We use the same redirect mechanism to catch actual exceptions by wrapping the GetContextAsync continuation in a try-catch block:. Let's deal with verbs next, particularly POST verbs. This will allow us to tackle the next three live bullet items. There are several verbs that can accompany an HTTP request:. Essentially, the web server doesn't really care about the verb -- all the verb does is provide additional information as to what handler to invoke for the response.

Here we finally get to a topic I've avoided so far -- controllers. That's all it needs to do. The handler, in turn, determines whether the browser should be redirected to a different page or stay on the current page. Behind the scenes, the handler can do other things, but from the perspective of the web server, that's all that the web server cares about. Notice the Action property, which is a callback function that passes in the URL parameters we'll deal with post parameters in a bit and expects an "optional" redirect URL.

Now we can implement calling application specific handlers, which is a refactor of the Route method:. Now let's modify our demo page to make a POST call to the server when we click the button, and we'll redirect to a different page in our handler. Yes, I know this could be handled entirely in the Javascript, but we're demonstrating verb-path handlers here, so we'll implement this behavior on the server-side. Let's also add processing the input stream of the request into key-value pairs as well, and add logging of the parameters both in the URL and any parameters in the input stream that is part of the request:.

It may be a bad practice to combine URL parameters and postback parameters into a single key-value pair collection, but we'll go with this "simpler" implementation for now. And, without doing anything further, let's look at the trace log and the behavior when we click on the button:.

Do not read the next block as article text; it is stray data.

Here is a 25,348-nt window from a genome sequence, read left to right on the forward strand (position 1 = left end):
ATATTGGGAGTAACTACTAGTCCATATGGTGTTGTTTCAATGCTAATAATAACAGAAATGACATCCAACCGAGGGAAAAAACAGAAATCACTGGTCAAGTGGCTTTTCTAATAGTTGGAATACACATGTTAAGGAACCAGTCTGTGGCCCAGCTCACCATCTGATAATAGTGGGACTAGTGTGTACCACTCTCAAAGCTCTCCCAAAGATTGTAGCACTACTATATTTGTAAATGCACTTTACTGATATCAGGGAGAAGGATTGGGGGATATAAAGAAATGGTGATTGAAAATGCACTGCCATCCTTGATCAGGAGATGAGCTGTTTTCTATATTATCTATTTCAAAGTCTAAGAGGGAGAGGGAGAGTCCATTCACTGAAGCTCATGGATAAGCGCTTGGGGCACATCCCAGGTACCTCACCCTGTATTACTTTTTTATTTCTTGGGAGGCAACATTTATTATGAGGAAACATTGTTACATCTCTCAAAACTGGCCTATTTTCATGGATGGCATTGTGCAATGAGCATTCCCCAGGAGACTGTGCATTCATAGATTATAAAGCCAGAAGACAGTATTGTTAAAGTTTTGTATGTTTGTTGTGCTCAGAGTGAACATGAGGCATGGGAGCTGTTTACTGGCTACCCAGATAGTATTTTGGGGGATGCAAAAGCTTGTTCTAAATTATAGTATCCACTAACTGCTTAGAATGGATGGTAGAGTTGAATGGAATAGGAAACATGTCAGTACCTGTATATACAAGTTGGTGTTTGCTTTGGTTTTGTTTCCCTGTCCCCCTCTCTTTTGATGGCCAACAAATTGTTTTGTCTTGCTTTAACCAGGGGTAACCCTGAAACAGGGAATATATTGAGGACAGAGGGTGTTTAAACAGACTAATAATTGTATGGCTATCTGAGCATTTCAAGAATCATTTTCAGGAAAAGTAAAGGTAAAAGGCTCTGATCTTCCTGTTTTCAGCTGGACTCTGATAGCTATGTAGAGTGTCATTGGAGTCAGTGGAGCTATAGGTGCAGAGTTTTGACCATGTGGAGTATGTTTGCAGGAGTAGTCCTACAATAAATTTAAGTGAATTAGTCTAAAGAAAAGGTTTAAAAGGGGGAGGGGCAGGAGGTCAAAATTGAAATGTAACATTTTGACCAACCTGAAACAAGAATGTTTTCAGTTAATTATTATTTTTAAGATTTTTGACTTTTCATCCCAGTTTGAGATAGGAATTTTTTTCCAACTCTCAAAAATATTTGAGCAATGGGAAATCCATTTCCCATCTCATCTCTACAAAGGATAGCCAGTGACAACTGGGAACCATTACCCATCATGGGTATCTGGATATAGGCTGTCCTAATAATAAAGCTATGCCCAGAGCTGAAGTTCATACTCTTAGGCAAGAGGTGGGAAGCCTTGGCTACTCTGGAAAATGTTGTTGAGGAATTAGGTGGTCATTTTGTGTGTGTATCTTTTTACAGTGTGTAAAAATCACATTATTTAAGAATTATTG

The fun thing about writing your own web server is you really get a deeper sense of what is happening behind the scenes, something that is important for people who are new to web development. Note the following in relation to the HTML:. With a minimal amount of refactoring, we've take care of these three issues:. In step 5 above, I implemented a very basic route handler. What we'd like is something a little more sophisticated that can handle very common tasks:.

Note the todo--that we need some way of removing sessions at some point, otherwise this list will just keep growing! We also provide a key-value pair dictionary for the web application to persist "objects" associated with keys. Basic, but functional. That was quite easy! Note how we're updating the last connection time after giving the router and our handlers the option to first inspect the last session state.

Because session expiration is intimately associated with authorization, we expect that when a session expires, the Authorized flag will be cleared. Now let's add some built-in functionality for checking authorization and session expiration. We'll add three classes to our server that the application can use:. Next, we refactor the web application routing table to use the RouteHandler derived classes. Our Route class is refactored:. Let's create a route that requires authorization but the authorization flag is not set in the session:.

Active 3 years ago. Viewed k times. Improve this question. Nathan H Nathan H That's exactly what I thought — Rik Oct 6 '08 at I also had the same problem now. I used this link. Hope this will help u too. S Liyanage Apr 30 '11 at This is apparently a very useful question. Why is it closed? Show 1 more comment. Active Oldest Votes. Improve this answer.

Adam Rosenfield Adam Rosenfield k 94 94 gold badges silver badges bronze badges. Or use inetd and skip the networking part. Add a comment. Implement a buffered reader so that you can read requests one line delimited by CRLF at a time. Read the very first line. Parse out the method, the request version and the path. Implement header parsing for the "Header: value" syntax. Don't forget unfolding folded headers. Implement decoding of content based on content type.

If you're going to support HTTP 1. Shrink wrap your code and open-source it :. Ates Goral Ates Goral k 25 25 gold badges silver badges bronze badges. Thank you for providing concepts rather than prebuilt solutions or links to RFC and Sockets. Reading the RFC and learning about Sockets isn't enough to build your own web server if you don't have these concepts in mind.

An HTTP server is conceptually simple: Open port 80 for listening When contact is made, gather a little information get mainly - you can ignore the rest for now Translate the request into a file request Open the file and spit it back at the client It gets more difficult depending on how much of HTTP you want to support - POST is a little more complicated, scripts, handling multiple requests, etc.